Country diary: into the woods and out of the ordinary

John Gilbey
·2 min read

The three families of swallows that nested in the abandoned stone shed on the edge of the farm have long since departed, leaving the lane quiet and poorer. Thick skeins of bramble stem, with mature growth the colour of dried blood, have wound through the hedgerow between the very last of the sloes – now looking polished and iridescent.

Skirting the top fringe of the wood, stunted by its exposure to the harsh weather from the south-west, I picked my way through the dense holly understorey. From the deep shade, a wren loudly objected to my intrusion before whirring away through the colour-edged foliage. Patches of light, filtered between the higher branches, highlighting the layer of moss that smoothed the rough bark of the trunks.

The pandemic lockdown prevented my usual spring visit to the wood, one timed to enjoy the flowers and rich scent of the wild garlic. Where the path crosses the steep, stone-banked track that bisects the wood, the broad patch of ground – which in May would have been a shin-high raft of thick fragrant leaves – now felt derelict and was rank with sour, matted growth.

Deeper into the wood, a hollow in the hillside like a small cove has given enough protection for the beech trees to reach their full height. Despite the apparent lack of wind the tips of the smaller branches moved insistently, their leaves generating a swirling warm sibilance punctuated by the occasional sharp creak from the larger boughs. The deep leaf litter beneath my feet soaked up other sounds, creating an acoustic like that of a softly furnished library.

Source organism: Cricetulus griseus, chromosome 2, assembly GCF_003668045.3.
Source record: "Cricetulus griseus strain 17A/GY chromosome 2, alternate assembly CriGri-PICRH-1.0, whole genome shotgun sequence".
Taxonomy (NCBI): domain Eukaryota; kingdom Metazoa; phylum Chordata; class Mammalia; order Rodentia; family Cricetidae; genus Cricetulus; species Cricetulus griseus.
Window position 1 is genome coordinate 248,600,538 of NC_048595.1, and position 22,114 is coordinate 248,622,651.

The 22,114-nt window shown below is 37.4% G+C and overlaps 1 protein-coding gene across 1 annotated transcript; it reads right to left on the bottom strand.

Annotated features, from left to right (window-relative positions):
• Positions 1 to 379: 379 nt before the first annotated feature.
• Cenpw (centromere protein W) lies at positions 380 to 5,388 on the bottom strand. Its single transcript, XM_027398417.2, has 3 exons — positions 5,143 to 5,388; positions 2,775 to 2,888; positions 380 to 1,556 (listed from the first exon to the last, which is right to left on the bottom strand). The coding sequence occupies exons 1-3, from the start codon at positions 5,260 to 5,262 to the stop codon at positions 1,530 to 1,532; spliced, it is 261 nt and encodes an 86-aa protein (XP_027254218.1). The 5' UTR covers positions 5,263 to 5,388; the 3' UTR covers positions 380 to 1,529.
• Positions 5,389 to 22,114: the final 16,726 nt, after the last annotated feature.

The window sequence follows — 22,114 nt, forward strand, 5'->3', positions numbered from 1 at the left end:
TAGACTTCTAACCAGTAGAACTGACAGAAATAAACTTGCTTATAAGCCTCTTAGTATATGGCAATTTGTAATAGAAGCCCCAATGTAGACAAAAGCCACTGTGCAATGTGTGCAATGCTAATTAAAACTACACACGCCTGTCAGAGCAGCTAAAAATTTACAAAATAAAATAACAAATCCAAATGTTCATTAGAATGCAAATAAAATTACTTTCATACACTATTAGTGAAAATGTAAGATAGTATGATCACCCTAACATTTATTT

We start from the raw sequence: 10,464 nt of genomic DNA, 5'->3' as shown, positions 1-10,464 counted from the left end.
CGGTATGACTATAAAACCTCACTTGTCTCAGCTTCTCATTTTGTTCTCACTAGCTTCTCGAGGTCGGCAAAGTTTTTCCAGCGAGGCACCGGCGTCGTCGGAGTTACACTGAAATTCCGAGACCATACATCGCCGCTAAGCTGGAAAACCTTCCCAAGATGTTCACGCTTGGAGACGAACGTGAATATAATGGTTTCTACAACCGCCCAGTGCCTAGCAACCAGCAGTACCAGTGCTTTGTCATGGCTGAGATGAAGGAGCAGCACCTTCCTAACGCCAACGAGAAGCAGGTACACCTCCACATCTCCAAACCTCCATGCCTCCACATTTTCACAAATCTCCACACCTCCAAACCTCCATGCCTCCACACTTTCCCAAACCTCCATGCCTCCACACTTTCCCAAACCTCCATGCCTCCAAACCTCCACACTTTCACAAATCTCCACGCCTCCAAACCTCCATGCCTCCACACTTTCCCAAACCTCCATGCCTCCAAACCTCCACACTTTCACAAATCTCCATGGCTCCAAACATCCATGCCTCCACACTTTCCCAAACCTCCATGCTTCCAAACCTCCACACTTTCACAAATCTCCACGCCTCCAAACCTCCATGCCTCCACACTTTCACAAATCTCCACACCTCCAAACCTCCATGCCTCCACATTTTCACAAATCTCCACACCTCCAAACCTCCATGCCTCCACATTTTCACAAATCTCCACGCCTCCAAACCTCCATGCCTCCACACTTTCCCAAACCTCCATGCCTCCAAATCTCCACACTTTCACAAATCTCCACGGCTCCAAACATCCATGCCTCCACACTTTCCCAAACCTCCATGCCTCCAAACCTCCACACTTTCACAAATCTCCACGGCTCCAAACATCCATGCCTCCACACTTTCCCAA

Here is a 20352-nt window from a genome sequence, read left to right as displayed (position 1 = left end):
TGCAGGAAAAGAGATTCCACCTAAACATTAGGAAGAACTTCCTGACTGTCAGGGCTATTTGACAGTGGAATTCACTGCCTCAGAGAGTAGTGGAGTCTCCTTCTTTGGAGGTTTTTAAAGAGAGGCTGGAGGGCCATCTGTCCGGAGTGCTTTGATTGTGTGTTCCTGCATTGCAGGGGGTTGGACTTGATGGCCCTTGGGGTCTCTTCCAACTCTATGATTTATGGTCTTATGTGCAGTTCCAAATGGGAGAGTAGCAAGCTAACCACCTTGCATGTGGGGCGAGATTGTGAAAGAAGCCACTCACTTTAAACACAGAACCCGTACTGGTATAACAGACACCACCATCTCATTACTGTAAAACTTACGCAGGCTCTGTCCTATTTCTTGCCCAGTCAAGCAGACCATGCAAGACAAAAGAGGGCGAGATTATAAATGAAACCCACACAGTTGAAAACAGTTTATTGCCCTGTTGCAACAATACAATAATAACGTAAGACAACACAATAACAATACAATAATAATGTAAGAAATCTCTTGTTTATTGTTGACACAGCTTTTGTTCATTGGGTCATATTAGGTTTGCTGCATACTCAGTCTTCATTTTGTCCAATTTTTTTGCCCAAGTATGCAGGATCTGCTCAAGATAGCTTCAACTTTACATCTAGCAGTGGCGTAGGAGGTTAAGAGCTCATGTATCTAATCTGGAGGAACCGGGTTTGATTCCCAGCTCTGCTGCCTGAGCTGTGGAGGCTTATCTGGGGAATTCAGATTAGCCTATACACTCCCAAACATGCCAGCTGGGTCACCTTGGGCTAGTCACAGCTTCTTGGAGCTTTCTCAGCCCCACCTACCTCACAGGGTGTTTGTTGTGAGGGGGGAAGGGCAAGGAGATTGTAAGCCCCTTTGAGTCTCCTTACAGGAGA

I followed the main track westward across the hillside towards the sea until my route was blocked by the back wall of the old quarry, then cut back towards the crest of the hill. This seldom used path meanders through a carpet of ivy, the flowers still pale and immature. At the sharp, upper break of slope, a wooden stile led me from the trees into an open pasture tightly cropped by sheep. To the north, the chain of familiar hills along the Llŷn Peninsula – capped with white, buoyant afternoon clouds – rose into view as I walked up the field towards home.